CHAMPAIGN, Ill. (AP) — Burning and other acts of destruction aimed at the United States' flag are protected by the U.S. Constitution as forms of free speech, but most American states have their own laws declaring them illegal. An Associated Press analysis found that at least 40 states have similar laws, which occasionally lead to arrests (though seldom, if ever, convictions). A look at the collection of obsolete state laws that live on:
— Many were written many decades ago to bar commercial use of the American flag and include language that, if enforced, would make it illegal in some estates to include a flag in things like advertising. But during the 1960s and '70s, some of those laws were used to jail protesters who burned flags as part of demonstrations.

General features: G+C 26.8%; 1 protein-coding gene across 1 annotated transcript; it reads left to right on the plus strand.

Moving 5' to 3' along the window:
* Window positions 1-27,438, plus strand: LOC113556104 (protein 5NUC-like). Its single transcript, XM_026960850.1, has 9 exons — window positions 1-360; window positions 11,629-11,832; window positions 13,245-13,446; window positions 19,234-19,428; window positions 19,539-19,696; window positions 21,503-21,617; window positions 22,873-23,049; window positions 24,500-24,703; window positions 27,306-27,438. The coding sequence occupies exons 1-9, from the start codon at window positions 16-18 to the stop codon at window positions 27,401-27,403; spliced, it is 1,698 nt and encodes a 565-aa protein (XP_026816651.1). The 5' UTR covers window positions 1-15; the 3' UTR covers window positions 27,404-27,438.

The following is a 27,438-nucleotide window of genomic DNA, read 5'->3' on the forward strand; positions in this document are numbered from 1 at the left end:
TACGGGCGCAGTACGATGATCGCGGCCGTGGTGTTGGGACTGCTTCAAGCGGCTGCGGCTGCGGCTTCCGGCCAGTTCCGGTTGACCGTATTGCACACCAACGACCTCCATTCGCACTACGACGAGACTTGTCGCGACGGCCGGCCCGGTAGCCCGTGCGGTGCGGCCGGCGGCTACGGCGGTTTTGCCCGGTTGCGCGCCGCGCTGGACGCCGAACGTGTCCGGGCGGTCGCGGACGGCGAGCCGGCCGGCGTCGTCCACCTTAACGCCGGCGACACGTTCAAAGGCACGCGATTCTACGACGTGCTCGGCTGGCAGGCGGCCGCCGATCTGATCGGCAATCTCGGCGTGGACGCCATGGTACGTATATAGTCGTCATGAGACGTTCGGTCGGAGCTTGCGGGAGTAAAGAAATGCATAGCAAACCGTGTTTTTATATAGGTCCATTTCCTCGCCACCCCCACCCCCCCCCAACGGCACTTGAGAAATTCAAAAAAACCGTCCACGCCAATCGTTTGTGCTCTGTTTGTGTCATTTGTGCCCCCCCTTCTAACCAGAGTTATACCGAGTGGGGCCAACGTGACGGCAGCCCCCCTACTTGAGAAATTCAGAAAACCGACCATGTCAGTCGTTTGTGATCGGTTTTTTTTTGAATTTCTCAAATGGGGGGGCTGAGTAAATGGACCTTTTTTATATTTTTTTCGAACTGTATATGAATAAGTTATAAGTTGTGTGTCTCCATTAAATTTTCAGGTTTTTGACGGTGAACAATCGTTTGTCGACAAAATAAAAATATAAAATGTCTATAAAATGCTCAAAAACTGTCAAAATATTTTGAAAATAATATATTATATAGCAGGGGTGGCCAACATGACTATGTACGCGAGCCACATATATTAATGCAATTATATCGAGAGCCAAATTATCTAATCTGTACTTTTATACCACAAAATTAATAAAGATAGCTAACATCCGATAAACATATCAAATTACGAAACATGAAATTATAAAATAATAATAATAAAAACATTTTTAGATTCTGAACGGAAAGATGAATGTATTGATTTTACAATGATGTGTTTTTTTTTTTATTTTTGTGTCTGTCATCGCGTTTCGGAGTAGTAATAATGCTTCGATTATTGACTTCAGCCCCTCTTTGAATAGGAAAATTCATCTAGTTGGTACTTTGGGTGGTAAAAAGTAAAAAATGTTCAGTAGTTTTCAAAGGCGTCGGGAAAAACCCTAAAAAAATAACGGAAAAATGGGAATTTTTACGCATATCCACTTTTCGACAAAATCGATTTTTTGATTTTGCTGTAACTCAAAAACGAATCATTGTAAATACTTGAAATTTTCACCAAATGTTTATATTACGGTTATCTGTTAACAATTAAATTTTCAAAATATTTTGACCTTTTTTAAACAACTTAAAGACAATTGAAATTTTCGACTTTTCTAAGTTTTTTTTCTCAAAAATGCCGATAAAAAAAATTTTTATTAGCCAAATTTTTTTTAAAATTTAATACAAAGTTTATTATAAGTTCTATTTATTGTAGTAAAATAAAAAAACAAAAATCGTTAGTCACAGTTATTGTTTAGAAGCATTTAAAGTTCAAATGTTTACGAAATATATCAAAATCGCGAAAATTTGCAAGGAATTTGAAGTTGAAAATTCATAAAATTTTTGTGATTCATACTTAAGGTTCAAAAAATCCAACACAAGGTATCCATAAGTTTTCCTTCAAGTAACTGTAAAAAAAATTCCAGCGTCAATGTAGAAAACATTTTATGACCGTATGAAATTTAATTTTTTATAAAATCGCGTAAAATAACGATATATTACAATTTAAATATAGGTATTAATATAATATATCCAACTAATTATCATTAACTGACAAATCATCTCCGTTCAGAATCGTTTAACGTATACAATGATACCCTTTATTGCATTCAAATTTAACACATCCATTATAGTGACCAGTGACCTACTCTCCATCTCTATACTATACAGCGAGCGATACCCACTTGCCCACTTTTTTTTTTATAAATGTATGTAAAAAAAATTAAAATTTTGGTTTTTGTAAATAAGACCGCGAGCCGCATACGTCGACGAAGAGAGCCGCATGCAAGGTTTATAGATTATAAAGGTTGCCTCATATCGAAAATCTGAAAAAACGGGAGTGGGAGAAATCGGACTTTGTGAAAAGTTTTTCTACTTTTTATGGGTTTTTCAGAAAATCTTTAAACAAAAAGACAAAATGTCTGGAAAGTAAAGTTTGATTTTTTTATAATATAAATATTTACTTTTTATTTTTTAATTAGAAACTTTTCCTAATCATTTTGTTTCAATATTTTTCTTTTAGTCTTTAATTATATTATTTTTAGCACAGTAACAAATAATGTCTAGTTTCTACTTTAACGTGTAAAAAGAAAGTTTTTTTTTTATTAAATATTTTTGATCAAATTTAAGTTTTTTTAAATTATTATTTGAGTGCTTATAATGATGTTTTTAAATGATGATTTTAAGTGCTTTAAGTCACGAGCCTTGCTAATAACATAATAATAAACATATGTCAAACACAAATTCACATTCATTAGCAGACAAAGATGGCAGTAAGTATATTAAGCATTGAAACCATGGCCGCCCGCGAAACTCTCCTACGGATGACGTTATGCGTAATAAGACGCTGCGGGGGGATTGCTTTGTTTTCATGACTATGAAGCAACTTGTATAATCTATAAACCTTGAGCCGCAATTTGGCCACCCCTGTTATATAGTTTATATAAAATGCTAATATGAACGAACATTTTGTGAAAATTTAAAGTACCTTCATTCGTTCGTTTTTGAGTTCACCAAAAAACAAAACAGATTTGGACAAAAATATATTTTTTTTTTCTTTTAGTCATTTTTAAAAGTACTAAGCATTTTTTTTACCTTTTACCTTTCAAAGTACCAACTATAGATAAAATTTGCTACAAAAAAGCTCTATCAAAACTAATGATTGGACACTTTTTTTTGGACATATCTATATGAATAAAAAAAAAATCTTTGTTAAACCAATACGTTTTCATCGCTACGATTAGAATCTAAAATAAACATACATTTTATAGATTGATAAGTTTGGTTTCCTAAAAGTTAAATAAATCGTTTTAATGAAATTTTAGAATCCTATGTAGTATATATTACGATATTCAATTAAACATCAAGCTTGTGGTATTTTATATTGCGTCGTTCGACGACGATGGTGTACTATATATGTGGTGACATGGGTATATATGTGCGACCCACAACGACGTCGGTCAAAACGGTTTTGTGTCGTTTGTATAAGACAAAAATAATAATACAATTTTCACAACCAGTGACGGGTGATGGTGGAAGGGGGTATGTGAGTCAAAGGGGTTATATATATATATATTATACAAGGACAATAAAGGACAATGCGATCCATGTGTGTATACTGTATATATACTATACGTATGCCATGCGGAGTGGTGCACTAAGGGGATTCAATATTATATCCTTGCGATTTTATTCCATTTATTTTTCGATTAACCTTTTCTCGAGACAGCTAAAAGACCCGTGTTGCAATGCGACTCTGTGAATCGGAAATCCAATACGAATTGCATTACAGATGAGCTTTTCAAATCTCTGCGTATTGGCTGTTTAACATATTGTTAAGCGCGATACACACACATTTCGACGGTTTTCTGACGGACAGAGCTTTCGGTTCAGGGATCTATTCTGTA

— Most include provisions also intended to protect state flags, though Georgia, Louisiana and Mississippi protect the Confederate flag.
— Only Alaska, Wisconsin and Wyoming have no flag-desecration laws. Wisconsin's was struck down by the state Supreme Court in the 1990s and removed. A handful of other states have modified their laws to remove portions of flag laws while leaving others in place; in some cases, the law doesn't include the American flag but maintains state-flag protections.
— A timeline of key dates in flag-desecration law: http://www.ushistory.org/betsy/more/desecration.htm
Sources: The First Amendment Center, Independence Hall Association and Associated Press research